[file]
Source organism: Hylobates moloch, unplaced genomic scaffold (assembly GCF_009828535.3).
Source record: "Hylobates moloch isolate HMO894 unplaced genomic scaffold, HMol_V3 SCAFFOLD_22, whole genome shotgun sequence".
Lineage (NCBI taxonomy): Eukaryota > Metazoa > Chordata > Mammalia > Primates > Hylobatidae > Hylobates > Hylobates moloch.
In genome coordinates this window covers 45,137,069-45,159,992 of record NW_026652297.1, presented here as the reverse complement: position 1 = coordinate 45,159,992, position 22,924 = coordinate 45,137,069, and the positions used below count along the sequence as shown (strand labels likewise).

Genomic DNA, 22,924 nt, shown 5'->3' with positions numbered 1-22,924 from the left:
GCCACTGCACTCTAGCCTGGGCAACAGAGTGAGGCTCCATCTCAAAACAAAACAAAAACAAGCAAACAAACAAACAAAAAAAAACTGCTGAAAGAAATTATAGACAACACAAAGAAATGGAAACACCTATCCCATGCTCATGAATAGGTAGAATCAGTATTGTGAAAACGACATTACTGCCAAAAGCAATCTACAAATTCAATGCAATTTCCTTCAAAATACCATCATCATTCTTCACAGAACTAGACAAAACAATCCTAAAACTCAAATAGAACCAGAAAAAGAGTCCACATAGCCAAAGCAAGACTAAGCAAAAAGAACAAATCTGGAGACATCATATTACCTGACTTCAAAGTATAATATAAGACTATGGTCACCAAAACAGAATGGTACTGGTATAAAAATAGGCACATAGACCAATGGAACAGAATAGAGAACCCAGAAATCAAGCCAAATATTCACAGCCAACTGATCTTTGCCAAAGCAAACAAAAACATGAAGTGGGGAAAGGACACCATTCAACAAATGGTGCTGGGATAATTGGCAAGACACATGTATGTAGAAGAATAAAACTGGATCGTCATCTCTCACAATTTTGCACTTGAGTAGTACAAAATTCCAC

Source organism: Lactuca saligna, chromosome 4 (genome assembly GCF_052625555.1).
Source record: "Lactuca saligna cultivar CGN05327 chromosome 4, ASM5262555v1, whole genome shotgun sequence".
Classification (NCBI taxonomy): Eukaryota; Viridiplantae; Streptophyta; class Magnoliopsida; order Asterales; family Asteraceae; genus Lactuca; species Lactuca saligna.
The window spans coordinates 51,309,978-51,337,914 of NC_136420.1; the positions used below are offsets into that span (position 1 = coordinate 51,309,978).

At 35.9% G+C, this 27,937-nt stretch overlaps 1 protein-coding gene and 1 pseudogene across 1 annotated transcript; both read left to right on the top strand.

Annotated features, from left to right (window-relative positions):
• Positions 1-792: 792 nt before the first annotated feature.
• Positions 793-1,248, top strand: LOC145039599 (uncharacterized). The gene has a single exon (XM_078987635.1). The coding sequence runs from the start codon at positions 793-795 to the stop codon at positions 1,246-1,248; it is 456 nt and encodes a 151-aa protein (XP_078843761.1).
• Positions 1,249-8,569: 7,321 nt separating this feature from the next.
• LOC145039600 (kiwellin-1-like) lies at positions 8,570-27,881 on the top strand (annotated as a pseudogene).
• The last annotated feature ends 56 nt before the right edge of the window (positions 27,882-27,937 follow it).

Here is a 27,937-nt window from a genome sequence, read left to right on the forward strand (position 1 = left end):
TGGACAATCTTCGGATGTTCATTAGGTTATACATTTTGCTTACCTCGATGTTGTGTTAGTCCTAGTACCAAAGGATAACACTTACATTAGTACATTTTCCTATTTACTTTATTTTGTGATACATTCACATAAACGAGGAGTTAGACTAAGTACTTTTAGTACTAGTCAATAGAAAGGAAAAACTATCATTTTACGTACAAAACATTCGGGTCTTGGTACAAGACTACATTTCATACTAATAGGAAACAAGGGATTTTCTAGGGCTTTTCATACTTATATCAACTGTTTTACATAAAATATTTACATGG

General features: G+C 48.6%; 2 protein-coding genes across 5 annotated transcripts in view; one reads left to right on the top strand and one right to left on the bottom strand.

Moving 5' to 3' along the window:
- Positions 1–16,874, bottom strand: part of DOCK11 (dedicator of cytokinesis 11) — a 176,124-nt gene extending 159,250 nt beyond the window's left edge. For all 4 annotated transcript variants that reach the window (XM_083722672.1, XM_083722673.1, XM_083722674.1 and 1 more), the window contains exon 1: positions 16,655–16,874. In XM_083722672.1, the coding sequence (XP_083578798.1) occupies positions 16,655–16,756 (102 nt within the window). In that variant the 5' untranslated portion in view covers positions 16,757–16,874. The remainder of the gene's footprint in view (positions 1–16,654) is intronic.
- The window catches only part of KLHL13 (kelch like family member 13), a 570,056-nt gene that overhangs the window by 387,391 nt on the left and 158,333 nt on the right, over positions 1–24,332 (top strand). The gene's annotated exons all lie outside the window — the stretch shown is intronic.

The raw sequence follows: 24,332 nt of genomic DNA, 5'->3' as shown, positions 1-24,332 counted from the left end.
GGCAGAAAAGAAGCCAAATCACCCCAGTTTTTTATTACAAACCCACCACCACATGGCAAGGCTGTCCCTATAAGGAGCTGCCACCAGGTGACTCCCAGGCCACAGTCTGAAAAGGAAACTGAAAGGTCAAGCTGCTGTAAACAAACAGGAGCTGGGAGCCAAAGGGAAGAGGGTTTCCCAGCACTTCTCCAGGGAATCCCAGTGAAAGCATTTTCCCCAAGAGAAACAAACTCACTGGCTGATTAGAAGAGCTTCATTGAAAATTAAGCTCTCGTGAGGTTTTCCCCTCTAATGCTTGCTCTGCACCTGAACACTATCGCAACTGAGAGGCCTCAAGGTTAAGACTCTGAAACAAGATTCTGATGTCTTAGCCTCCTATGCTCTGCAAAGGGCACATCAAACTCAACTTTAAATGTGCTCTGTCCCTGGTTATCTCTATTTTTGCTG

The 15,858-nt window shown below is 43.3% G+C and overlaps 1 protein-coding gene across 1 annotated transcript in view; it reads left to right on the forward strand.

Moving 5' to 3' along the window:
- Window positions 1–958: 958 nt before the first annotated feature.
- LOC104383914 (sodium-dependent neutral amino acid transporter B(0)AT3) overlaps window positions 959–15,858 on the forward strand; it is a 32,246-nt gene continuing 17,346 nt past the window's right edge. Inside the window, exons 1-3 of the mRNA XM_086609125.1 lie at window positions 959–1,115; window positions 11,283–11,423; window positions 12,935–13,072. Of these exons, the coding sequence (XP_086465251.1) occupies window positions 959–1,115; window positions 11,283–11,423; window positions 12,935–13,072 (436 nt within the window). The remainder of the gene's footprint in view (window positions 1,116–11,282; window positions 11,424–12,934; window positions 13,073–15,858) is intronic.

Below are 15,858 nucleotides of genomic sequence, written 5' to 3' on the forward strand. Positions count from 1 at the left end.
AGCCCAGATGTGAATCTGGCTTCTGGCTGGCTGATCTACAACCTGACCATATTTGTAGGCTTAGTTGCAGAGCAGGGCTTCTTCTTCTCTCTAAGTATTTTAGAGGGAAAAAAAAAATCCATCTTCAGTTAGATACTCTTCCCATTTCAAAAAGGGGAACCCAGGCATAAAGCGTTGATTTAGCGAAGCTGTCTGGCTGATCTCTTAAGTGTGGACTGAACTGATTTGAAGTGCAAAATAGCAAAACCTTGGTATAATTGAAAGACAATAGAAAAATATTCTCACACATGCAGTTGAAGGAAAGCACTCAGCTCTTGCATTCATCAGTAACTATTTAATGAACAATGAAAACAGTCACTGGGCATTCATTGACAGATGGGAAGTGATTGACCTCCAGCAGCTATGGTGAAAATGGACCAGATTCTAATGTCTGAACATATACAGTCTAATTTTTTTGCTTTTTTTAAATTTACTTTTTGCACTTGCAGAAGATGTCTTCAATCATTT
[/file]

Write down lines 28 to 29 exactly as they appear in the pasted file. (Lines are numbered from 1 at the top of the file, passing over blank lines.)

- Window positions 1–958: 958 nt before the first annotated feature.
- LOC104383914 (sodium-dependent neutral amino acid transporter B(0)AT3) overlaps window positions 959–15,858 on the forward strand; it is a 32,246-nt gene continuing 17,346 nt past the window's right edge. Inside the window, exons 1-3 of the mRNA XM_086609125.1 lie at window positions 959–1,115; window positions 11,283–11,423; window positions 12,935–13,072. Of these exons, the coding sequence (XP_086465251.1) occupies window positions 959–1,115; window positions 11,283–11,423; window positions 12,935–13,072 (436 nt within the window). The remainder of the gene's footprint in view (window positions 1,116–11,282; window positions 11,424–12,934; window positions 13,073–15,858) is intronic.